The perfect local development domain

Many website developers work locally on their laptops or personal computers before posting code to a centralized web server.

When running a website locally, you use (or the common alias http://localhost/ )

However, these URLs are not especially elegant or descriptive.  So, developers typically edit their hosts file to provide a more descriptive domain, like or

There are some dangers with this approach so we'll discuss the common approaches and suggest the best option:


The problem with creating your own made-up top-level-domain (TLD) is that you run the risk of that imaginary TLD becoming an actual TLD.  For example, let's say you run a company called ACME and a decade ago your IT team standardized on using *.website for all your local websites.  So, would load your public Internet site and would load your private internal company intranet site (for all machines on the network whose hosts file was configured appropriately).  This worked great...until 2014 when *.website became a generic top-level-domain (gTLD).  What if the person that reserved was a hacker or competitor?  If a new employee didn't have the hosts file configured yet (or someone was using their mobile device, etc.), they would inadvertently load a different site controlled by that external entity.  Bad news!  You're probably thinking, "Well, I'll just pick a domain suffix that no one will ever really think to register".  The reality is, with the proliferation of new gTLDs, it's just not a safe bet to create your own.


You may be thinking, "Isn't there any domain I could use for local offline sites?!"  Well, there are -- they're called reserved domains and they were built for that very purpose: example, invalid, localhost, test, and local.  None of these are particularly attractive except for the obvious choice: *.local.  Problem solved, right?  Not so fast.  Unfortunately a particular company (*cough*Apple*cough*) decided to abuse that domain for it's own purpose so they ruined it for the rest of us and it's no longer recommended for use.  Note: technically, *.test might be an acceptable alternative, but most companies already have a dedicated test environment so using *.test for a local site would be confusing.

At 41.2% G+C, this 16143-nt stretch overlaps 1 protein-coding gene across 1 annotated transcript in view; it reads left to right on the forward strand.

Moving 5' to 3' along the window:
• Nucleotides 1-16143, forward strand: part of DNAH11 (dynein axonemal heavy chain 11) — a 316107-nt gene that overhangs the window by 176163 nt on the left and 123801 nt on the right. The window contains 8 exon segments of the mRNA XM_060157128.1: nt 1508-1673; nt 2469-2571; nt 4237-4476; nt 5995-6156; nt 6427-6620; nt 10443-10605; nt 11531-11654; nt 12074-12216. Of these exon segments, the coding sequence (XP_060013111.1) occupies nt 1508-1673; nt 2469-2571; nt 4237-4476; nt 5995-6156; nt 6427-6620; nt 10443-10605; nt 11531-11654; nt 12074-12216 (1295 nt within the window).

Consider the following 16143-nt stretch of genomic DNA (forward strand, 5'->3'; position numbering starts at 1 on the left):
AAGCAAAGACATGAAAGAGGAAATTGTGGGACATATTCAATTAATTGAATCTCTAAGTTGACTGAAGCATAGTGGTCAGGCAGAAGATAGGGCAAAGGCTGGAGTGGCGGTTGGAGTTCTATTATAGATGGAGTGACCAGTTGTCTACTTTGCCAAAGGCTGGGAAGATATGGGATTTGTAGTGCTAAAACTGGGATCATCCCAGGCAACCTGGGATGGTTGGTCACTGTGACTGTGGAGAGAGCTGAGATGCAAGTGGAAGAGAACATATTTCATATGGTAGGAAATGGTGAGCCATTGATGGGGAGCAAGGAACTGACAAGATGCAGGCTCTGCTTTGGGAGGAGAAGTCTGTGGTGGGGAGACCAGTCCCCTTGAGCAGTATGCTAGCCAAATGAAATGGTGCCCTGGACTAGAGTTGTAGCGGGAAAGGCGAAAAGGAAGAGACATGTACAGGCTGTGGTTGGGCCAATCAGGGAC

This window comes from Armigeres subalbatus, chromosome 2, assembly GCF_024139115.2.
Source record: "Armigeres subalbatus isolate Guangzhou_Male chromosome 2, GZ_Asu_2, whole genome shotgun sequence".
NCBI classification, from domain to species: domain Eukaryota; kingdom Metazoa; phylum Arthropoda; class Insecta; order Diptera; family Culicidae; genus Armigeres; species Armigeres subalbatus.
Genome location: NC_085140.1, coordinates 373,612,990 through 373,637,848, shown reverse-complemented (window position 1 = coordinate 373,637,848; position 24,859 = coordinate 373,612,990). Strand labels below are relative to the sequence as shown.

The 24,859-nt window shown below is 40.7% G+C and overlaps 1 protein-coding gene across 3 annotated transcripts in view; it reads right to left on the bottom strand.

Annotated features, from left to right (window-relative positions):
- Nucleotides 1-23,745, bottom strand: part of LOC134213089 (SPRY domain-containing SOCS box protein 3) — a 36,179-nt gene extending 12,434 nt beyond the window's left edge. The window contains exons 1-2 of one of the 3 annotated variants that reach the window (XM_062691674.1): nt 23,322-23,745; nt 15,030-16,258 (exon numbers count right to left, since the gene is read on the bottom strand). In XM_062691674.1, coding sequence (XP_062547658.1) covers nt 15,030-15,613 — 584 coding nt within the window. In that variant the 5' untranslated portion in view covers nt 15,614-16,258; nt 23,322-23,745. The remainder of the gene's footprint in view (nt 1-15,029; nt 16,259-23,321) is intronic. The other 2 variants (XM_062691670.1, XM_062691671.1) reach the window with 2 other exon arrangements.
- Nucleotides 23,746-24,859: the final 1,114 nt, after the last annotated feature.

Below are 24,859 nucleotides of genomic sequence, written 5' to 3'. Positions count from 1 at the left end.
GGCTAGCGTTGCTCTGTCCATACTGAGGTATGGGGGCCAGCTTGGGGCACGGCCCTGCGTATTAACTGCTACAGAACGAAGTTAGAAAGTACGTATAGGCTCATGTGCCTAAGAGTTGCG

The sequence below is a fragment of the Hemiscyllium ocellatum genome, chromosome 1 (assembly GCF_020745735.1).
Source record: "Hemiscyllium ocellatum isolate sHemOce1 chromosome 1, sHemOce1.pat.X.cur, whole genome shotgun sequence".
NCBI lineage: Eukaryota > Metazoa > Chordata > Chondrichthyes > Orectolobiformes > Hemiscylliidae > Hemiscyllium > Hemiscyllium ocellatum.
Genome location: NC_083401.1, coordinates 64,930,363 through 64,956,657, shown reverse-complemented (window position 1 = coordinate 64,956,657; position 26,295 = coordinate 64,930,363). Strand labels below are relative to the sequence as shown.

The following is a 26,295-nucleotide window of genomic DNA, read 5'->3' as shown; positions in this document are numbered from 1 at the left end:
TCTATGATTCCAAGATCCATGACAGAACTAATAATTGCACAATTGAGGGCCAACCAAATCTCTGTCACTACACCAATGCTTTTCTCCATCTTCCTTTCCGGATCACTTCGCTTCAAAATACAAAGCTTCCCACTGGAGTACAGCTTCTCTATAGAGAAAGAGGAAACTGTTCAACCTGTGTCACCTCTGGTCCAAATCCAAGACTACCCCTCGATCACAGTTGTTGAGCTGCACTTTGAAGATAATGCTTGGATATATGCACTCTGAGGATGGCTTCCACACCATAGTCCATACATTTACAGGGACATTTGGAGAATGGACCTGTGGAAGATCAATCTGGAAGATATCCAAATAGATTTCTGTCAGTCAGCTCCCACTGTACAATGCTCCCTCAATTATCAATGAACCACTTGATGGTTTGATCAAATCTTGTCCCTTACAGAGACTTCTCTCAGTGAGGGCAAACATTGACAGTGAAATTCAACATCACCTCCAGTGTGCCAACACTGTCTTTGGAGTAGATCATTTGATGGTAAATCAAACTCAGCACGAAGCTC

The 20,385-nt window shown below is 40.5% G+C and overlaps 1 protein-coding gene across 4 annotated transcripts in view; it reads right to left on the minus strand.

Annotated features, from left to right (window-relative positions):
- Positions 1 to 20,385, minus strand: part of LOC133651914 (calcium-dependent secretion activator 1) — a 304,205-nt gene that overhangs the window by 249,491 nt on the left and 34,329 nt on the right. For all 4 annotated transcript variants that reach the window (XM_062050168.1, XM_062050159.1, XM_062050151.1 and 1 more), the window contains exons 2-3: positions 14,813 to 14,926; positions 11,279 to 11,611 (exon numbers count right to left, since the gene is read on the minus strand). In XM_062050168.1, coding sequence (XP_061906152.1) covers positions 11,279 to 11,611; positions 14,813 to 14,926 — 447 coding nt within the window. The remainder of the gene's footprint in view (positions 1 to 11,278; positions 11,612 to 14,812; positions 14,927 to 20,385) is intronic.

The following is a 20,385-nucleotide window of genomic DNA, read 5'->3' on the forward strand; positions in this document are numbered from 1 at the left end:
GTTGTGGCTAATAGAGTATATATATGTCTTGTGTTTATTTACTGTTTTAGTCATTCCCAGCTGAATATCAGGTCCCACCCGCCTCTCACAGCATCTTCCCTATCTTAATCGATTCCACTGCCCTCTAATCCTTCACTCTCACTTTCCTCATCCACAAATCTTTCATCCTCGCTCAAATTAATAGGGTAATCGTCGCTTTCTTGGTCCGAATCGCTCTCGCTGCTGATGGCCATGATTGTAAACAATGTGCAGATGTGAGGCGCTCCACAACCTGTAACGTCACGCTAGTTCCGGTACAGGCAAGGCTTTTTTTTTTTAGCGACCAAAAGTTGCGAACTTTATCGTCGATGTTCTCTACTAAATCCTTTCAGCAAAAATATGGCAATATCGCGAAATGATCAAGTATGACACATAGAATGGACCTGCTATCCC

Purchase your own dedicated-purpose domain

The safest way to ensure a particular domain suffix won't become official or be used by others is to simply buy it.  The downside to this approach is that it costs money (unless you use a free service [1, 2, 3]) and there's a slight risk of someone forgetting to renew the domain at some point and a squatter claims it, thus introducing the potential issue described in *.dev above.


This country code top-level-domain (ccTLD) was originally reserved for for East Germany but never implemented (due to the reunification of Germany).  Importantly, it was never added to the root nameservers so browsers won't recognize it as an Internet address.  Equally important, it was used internally by a couple universities so that historic precedence means *.dd won't be revoked and reassigned to a different country in the future.  It's also easy to type and nondescript -- perfect for local development.


My recommendation is to use *.local.dd because it's more descriptive and allows more flexibility -- for example, you can't whitelist *.dd in Ghostery but you can whitelist local.dd (which then whitelists all its subdomains).


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